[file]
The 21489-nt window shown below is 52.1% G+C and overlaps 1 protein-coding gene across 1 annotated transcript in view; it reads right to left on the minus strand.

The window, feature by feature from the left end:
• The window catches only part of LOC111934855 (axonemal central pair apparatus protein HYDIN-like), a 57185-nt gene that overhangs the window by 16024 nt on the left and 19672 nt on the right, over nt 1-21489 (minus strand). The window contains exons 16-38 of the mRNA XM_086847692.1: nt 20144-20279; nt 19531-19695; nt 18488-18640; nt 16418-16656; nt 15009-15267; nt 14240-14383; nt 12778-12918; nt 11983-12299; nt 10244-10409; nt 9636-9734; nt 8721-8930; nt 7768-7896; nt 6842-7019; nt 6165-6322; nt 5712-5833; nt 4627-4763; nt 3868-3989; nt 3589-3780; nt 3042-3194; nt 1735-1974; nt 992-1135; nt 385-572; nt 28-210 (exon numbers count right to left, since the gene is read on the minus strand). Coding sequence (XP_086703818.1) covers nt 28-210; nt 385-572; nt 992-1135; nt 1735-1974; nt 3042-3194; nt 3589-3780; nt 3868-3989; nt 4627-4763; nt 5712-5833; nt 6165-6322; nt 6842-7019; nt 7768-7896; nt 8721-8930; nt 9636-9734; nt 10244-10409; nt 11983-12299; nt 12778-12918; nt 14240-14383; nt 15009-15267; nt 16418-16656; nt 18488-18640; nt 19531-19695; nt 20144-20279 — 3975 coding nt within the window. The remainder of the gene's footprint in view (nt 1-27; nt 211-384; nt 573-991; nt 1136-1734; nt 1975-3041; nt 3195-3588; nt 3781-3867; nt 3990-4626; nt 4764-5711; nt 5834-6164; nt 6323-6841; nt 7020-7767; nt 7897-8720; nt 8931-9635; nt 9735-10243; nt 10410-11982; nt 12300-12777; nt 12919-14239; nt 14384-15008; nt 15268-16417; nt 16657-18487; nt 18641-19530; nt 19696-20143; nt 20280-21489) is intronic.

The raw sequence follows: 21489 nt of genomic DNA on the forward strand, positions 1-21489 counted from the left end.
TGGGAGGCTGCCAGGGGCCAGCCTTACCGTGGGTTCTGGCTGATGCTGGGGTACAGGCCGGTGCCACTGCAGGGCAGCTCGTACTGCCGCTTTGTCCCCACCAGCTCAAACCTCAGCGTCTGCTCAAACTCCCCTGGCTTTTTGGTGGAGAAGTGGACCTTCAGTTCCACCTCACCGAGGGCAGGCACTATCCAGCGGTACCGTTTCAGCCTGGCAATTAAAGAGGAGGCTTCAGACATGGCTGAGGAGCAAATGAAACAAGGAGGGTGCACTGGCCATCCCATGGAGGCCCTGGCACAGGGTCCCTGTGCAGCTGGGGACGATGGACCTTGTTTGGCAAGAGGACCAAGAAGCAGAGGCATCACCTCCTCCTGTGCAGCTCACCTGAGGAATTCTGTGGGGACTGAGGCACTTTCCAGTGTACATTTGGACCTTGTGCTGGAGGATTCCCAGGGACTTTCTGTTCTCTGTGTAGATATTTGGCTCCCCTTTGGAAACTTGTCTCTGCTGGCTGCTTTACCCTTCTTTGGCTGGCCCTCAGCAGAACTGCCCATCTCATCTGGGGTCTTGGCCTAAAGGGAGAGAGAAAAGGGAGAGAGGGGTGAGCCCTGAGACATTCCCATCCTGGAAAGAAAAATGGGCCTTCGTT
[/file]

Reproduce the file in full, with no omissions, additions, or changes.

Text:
The 21489-nt window shown below is 52.1% G+C and overlaps 1 protein-coding gene across 1 annotated transcript in view; it reads right to left on the minus strand.

The window, feature by feature from the left end:
• The window catches only part of LOC111934855 (axonemal central pair apparatus protein HYDIN-like), a 57185-nt gene that overhangs the window by 16024 nt on the left and 19672 nt on the right, over nt 1-21489 (minus strand). The window contains exons 16-38 of the mRNA XM_086847692.1: nt 20144-20279; nt 19531-19695; nt 18488-18640; nt 16418-16656; nt 15009-15267; nt 14240-14383; nt 12778-12918; nt 11983-12299; nt 10244-10409; nt 9636-9734; nt 8721-8930; nt 7768-7896; nt 6842-7019; nt 6165-6322; nt 5712-5833; nt 4627-4763; nt 3868-3989; nt 3589-3780; nt 3042-3194; nt 1735-1974; nt 992-1135; nt 385-572; nt 28-210 (exon numbers count right to left, since the gene is read on the minus strand). Coding sequence (XP_086703818.1) covers nt 28-210; nt 385-572; nt 992-1135; nt 1735-1974; nt 3042-3194; nt 3589-3780; nt 3868-3989; nt 4627-4763; nt 5712-5833; nt 6165-6322; nt 6842-7019; nt 7768-7896; nt 8721-8930; nt 9636-9734; nt 10244-10409; nt 11983-12299; nt 12778-12918; nt 14240-14383; nt 15009-15267; nt 16418-16656; nt 18488-18640; nt 19531-19695; nt 20144-20279 — 3975 coding nt within the window. The remainder of the gene's footprint in view (nt 1-27; nt 211-384; nt 573-991; nt 1136-1734; nt 1975-3041; nt 3195-3588; nt 3781-3867; nt 3990-4626; nt 4764-5711; nt 5834-6164; nt 6323-6841; nt 7020-7767; nt 7897-8720; nt 8931-9635; nt 9735-10243; nt 10410-11982; nt 12300-12777; nt 12919-14239; nt 14384-15008; nt 15268-16417; nt 16657-18487; nt 18641-19530; nt 19696-20143; nt 20280-21489) is intronic.

The raw sequence follows: 21489 nt of genomic DNA on the forward strand, positions 1-21489 counted from the left end.
TGGGAGGCTGCCAGGGGCCAGCCTTACCGTGGGTTCTGGCTGATGCTGGGGTACAGGCCGGTGCCACTGCAGGGCAGCTCGTACTGCCGCTTTGTCCCCACCAGCTCAAACCTCAGCGTCTGCTCAAACTCCCCTGGCTTTTTGGTGGAGAAGTGGACCTTCAGTTCCACCTCACCGAGGGCAGGCACTATCCAGCGGTACCGTTTCAGCCTGGCAATTAAAGAGGAGGCTTCAGACATGGCTGAGGAGCAAATGAAACAAGGAGGGTGCACTGGCCATCCCATGGAGGCCCTGGCACAGGGTCCCTGTGCAGCTGGGGACGATGGACCTTGTTTGGCAAGAGGACCAAGAAGCAGAGGCATCACCTCCTCCTGTGCAGCTCACCTGAGGAATTCTGTGGGGACTGAGGCACTTTCCAGTGTACATTTGGACCTTGTGCTGGAGGATTCCCAGGGACTTTCTGTTCTCTGTGTAGATATTTGGCTCCCCTTTGGAAACTTGTCTCTGCTGGCTGCTTTACCCTTCTTTGGCTGGCCCTCAGCAGAACTGCCCATCTCATCTGGGGTCTTGGCCTAAAGGGAGAGAGAAAAGGGAGAGAGGGGTGAGCCCTGAGACATTCCCATCCTGGAAAGAAAAATGGGCCTTCGTT